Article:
Saturday, 1 November 2008

Contemplation of death

The Scriptures remind us regularly of the shortness and fragility of life...

Ecclesiastes 3:18-20 "I also thought, "As for men, God tests them so that they may see that they are like the animals. Man's fate is like that of the animals; the same fate awaits them both: As one dies, so dies the other. All have the same breath [b] ; man has no advantage over the animal. Everything is meaningless. All go to the same place; all come from dust, and to dust all return."

Isaiah 40:6-8: 'A voice says, "Cry out." And I said, "What shall I cry?"

"All men are like grass, and all their glory is like the flowers of the field.
The grass withers and the flowers fall, because the breath of the LORD blows on them. Surely the people are grass. The grass withers and the flowers fall, but the word of our God stands forever."'

James 4:14 "What is your life? You are a mist that appears for a little while and then vanishes."

It would seem that wisdom is about knowing that death is around the corner and that my life is quickly over. In that case, it would make a lot of sense for me to contemplate my death and all that it means for my life now. We live so much of our lives ignoring death as if we think we'll continue like this forever. Biblically speaking, that's unhealthy. It is too small a view of things. It's too narrow. It's a morbid fascination with life now. It certainly can't help us in our battle against sin and for holiness. And it can't help us develop the right eternal priorities.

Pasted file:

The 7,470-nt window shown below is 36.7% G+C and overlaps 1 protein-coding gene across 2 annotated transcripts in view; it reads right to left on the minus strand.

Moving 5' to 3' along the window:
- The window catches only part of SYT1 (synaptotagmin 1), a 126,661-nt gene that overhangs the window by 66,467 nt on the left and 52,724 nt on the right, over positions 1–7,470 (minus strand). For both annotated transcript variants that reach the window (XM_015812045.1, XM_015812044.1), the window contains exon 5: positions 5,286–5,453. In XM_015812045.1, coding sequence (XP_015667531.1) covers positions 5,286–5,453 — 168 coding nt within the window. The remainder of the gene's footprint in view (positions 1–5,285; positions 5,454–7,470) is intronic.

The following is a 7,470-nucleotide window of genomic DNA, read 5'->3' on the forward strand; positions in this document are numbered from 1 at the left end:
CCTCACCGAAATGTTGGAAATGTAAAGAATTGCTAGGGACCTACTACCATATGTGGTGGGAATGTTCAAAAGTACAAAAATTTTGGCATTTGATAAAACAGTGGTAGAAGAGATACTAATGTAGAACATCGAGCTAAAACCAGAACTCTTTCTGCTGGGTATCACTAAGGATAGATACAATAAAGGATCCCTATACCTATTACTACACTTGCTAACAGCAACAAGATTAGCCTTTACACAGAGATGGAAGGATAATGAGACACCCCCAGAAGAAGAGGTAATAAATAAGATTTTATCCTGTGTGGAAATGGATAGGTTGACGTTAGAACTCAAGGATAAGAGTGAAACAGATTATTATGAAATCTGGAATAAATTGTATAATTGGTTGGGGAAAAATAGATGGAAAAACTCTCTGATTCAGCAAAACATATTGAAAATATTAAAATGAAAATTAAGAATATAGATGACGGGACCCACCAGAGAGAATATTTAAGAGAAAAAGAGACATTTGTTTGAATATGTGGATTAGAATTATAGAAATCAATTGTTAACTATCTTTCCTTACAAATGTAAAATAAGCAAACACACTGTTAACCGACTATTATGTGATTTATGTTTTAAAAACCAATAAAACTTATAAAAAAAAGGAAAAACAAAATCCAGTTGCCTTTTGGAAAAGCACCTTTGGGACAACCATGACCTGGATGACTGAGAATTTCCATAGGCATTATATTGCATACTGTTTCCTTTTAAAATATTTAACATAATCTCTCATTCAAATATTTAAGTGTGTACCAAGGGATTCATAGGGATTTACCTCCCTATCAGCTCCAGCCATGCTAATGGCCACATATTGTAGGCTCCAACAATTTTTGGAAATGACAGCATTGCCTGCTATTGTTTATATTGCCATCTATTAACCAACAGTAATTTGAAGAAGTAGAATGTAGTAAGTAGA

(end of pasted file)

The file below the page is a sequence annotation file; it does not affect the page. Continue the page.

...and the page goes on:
John Newton quotes the words of a dying Christian woman to him in this way: " 'Sir, you are highly favoured in being called to preach the gospel. I have often heard you with pleasure; but give me leave to tell you, that I now see all you have said, or can say, is comparatively but little. Nor, till you come into my situation, and have death and eternity full in your view, will it be possible for you to conceive tha vast weight and importance of the truths you declare. O, Sir, it is a serious thing to die; no words can express what is needful to support the soul in the solemnity of a dying hour.'"

Newton himself concludes a few paragraphs on, " I thought likewise how many things are there that now give us pleasure or pain, and assume a mighty importance in our view, which, in a dying hour, will be no more to us than the clouds which fly unnoticed over our heads. Then the truth of our Lord's aphorism will be seen, felt and acknowledged, "One thing is needful."'

Indeed. Contemplating my own death and mortality has got to have an invigorating effect on my Christian life. It helps me see the difference between passing clouds and what is truly important. Let's not be morbidly preoccupied with life.